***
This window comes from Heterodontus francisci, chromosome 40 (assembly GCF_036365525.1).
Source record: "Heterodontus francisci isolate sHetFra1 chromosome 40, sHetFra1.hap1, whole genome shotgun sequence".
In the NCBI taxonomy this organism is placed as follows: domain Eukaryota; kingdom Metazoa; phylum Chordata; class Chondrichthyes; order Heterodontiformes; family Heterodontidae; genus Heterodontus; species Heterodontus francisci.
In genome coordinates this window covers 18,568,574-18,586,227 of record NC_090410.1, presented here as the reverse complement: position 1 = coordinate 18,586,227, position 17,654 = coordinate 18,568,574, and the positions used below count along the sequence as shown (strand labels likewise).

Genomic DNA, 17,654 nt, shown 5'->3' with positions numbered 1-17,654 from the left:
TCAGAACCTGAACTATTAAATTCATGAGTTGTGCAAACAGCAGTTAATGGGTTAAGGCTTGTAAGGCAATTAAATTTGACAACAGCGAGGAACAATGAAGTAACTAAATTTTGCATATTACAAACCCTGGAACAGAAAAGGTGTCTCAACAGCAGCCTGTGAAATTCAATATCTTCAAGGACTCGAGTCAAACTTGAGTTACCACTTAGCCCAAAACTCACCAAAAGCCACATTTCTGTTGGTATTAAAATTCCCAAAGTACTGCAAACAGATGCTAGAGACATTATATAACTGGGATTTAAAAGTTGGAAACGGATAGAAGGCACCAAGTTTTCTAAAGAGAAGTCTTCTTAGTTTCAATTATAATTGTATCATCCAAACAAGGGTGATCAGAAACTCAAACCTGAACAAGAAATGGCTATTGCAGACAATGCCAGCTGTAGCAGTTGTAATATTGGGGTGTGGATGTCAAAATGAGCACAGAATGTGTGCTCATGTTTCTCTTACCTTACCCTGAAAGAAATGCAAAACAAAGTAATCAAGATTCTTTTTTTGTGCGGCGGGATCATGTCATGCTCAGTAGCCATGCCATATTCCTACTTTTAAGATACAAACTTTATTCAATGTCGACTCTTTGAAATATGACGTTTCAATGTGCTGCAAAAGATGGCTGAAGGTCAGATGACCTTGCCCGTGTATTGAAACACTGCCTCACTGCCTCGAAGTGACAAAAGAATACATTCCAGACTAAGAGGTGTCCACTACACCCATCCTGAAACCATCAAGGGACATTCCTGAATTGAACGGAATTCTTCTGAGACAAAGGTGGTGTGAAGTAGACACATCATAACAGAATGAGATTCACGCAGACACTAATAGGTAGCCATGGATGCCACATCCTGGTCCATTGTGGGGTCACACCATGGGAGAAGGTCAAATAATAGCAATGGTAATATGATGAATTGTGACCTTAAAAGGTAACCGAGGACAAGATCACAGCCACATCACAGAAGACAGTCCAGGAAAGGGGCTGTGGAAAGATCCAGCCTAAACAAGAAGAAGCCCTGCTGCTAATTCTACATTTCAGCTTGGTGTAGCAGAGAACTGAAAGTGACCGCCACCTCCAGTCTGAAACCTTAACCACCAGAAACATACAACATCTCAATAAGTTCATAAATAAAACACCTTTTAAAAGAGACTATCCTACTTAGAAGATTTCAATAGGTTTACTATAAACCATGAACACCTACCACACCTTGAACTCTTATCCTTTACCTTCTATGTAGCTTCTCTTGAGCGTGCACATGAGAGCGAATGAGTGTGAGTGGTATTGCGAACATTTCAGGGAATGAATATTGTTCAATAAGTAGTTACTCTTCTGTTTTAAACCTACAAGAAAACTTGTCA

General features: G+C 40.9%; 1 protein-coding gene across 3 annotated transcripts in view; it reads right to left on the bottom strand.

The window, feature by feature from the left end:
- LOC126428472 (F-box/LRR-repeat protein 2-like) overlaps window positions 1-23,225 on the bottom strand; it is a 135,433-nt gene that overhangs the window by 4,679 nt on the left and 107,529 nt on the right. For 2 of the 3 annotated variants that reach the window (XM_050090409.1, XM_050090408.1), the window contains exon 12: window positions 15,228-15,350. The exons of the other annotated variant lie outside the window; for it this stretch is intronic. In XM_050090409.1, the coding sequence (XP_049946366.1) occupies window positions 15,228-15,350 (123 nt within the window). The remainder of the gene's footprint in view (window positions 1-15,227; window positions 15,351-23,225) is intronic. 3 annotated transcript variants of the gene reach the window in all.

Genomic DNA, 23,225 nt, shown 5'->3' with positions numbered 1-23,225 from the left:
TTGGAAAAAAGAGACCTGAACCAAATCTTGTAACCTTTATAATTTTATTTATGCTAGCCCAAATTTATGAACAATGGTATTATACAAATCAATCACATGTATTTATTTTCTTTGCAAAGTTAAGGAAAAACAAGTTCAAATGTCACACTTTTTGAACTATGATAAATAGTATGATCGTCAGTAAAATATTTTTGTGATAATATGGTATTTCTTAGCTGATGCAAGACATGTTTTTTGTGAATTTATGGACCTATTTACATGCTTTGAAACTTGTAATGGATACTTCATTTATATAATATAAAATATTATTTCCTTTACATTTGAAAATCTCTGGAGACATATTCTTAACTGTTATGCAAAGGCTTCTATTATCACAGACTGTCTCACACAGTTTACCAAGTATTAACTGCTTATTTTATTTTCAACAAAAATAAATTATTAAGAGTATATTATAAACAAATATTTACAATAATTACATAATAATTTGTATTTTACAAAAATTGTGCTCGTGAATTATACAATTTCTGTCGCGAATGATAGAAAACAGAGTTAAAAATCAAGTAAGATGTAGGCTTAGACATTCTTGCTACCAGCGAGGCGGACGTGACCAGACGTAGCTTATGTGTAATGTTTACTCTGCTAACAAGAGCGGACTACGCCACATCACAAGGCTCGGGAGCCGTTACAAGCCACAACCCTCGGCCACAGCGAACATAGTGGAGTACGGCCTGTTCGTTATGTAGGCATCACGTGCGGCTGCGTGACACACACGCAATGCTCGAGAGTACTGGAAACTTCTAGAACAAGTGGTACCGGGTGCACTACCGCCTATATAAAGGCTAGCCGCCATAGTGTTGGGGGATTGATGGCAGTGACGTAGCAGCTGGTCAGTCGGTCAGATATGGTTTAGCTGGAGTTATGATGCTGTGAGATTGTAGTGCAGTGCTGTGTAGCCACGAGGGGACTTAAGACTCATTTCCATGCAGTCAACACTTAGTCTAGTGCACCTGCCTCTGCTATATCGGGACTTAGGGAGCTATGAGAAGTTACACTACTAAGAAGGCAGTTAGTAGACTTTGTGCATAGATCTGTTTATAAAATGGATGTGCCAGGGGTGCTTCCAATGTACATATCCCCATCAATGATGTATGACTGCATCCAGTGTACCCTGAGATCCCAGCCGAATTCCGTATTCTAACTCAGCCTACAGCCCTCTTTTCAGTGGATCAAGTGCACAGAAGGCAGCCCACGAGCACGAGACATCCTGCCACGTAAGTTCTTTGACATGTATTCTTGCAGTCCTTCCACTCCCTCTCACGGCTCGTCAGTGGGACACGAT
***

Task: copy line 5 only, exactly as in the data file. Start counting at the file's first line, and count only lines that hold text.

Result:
Genomic DNA, 17,654 nt, shown 5'->3' with positions numbered 1-17,654 from the left: